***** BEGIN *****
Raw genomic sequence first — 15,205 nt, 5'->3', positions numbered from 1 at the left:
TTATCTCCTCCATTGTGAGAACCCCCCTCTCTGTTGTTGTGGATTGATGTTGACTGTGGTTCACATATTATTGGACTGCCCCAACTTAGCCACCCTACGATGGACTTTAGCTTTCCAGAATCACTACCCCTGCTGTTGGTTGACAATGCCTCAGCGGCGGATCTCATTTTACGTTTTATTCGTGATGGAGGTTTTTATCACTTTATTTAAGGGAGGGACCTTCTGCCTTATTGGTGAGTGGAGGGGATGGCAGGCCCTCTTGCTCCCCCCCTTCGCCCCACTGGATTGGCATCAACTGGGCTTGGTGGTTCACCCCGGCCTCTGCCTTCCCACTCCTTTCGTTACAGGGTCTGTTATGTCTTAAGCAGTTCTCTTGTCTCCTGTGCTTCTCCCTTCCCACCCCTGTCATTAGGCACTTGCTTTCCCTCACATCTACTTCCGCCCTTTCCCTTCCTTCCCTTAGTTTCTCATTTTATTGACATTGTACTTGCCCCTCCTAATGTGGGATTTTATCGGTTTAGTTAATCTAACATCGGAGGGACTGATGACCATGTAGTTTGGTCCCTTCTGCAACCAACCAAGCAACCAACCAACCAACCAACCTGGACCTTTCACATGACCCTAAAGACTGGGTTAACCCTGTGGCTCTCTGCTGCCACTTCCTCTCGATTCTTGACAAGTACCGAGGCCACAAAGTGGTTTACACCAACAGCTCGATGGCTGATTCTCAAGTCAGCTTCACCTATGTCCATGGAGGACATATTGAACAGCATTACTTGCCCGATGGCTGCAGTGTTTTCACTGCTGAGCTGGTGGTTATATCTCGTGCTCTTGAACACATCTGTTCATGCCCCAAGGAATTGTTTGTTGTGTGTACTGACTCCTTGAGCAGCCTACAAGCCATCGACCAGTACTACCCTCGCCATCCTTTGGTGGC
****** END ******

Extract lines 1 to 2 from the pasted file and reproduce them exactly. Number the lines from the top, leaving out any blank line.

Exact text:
Raw genomic sequence first — 15,205 nt, 5'->3', positions numbered from 1 at the left:
TTATCTCCTCCATTGTGAGAACCCCCCTCTCTGTTGTTGTGGATTGATGTTGACTGTGGTTCACATATTATTGGACTGCCCCAACTTAGCCACCCTACGATGGACTTTAGCTTTCCAGAATCACTACCCCTGCTGTTGGTTGACAATGCCTCAGCGGCGGATCTCATTTTACGTTTTATTCGTGATGGAGGTTTTTATCACTTTATTTAAGGGAGGGACCTTCTGCCTTATTGGTGAGTGGAGGGGATGGCAGGCCCTCTTGCTCCCCCCCTTCGCCCCACTGGATTGGCATCAACTGGGCTTGGTGGTTCACCCCGGCCTCTGCCTTCCCACTCCTTTCGTTACAGGGTCTGTTATGTCTTAAGCAGTTCTCTTGTCTCCTGTGCTTCTCCCTTCCCACCCCTGTCATTAGGCACTTGCTTTCCCTCACATCTACTTCCGCCCTTTCCCTTCCTTCCCTTAGTTTCTCATTTTATTGACATTGTACTTGCCCCTCCTAATGTGGGATTTTATCGGTTTAGTTAATCTAACATCGGAGGGACTGATGACCATGTAGTTTGGTCCCTTCTGCAACCAACCAAGCAACCAACCAACCAACCAACCTGGACCTTTCACATGACCCTAAAGACTGGGTTAACCCTGTGGCTCTCTGCTGCCACTTCCTCTCGATTCTTGACAAGTACCGAGGCCACAAAGTGGTTTACACCAACAGCTCGATGGCTGATTCTCAAGTCAGCTTCACCTATGTCCATGGAGGACATATTGAACAGCATTACTTGCCCGATGGCTGCAGTGTTTTCACTGCTGAGCTGGTGGTTATATCTCGTGCTCTTGAACACATCTGTTCATGCCCCAAGGAATTGTTTGTTGTGTGTACTGACTCCTTGAGCAGCCTACAAGCCATCGACCAGTACTACCCTCGCCATCCTTTGGTGGC